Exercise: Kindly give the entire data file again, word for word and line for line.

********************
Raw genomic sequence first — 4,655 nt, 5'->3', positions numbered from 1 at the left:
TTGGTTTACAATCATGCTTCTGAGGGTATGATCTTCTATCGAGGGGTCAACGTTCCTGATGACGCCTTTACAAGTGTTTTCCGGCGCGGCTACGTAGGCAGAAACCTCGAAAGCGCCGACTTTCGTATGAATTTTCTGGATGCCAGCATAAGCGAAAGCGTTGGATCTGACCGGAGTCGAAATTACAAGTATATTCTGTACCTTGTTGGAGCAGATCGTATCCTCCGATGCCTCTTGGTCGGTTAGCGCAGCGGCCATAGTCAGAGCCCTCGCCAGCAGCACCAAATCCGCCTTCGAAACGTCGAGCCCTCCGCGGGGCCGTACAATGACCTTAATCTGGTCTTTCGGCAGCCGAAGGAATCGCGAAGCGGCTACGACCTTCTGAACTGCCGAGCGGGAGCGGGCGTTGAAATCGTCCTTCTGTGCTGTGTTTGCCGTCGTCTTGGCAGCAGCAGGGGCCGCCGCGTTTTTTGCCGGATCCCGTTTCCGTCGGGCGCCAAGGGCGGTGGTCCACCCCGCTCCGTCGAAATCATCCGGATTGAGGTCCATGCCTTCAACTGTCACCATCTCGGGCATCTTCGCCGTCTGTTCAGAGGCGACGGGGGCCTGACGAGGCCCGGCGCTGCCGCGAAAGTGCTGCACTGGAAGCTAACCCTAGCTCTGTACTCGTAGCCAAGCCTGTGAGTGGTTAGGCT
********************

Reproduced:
Raw genomic sequence first — 4,655 nt, 5'->3', positions numbered from 1 at the left:
TTGGTTTACAATCATGCTTCTGAGGGTATGATCTTCTATCGAGGGGTCAACGTTCCTGATGACGCCTTTACAAGTGTTTTCCGGCGCGGCTACGTAGGCAGAAACCTCGAAAGCGCCGACTTTCGTATGAATTTTCTGGATGCCAGCATAAGCGAAAGCGTTGGATCTGACCGGAGTCGAAATTACAAGTATATTCTGTACCTTGTTGGAGCAGATCGTATCCTCCGATGCCTCTTGGTCGGTTAGCGCAGCGGCCATAGTCAGAGCCCTCGCCAGCAGCACCAAATCCGCCTTCGAAACGTCGAGCCCTCCGCGGGGCCGTACAATGACCTTAATCTGGTCTTTCGGCAGCCGAAGGAATCGCGAAGCGGCTACGACCTTCTGAACTGCCGAGCGGGAGCGGGCGTTGAAATCGTCCTTCTGTGCTGTGTTTGCCGTCGTCTTGGCAGCAGCAGGGGCCGCCGCGTTTTTTGCCGGATCCCGTTTCCGTCGGGCGCCAAGGGCGGTGGTCCACCCCGCTCCGTCGAAATCATCCGGATTGAGGTCCATGCCTTCAACTGTCACCATCTCGGGCATCTTCGCCGTCTGTTCAGAGGCGACGGGGGCCTGACGAGGCCCGGCGCTGCCGCGAAAGTGCTGCACTGGAAGCTAACCCTAGCTCTGTACTCGTAGCCAAGCCTGTGAGTGGTTAGGCT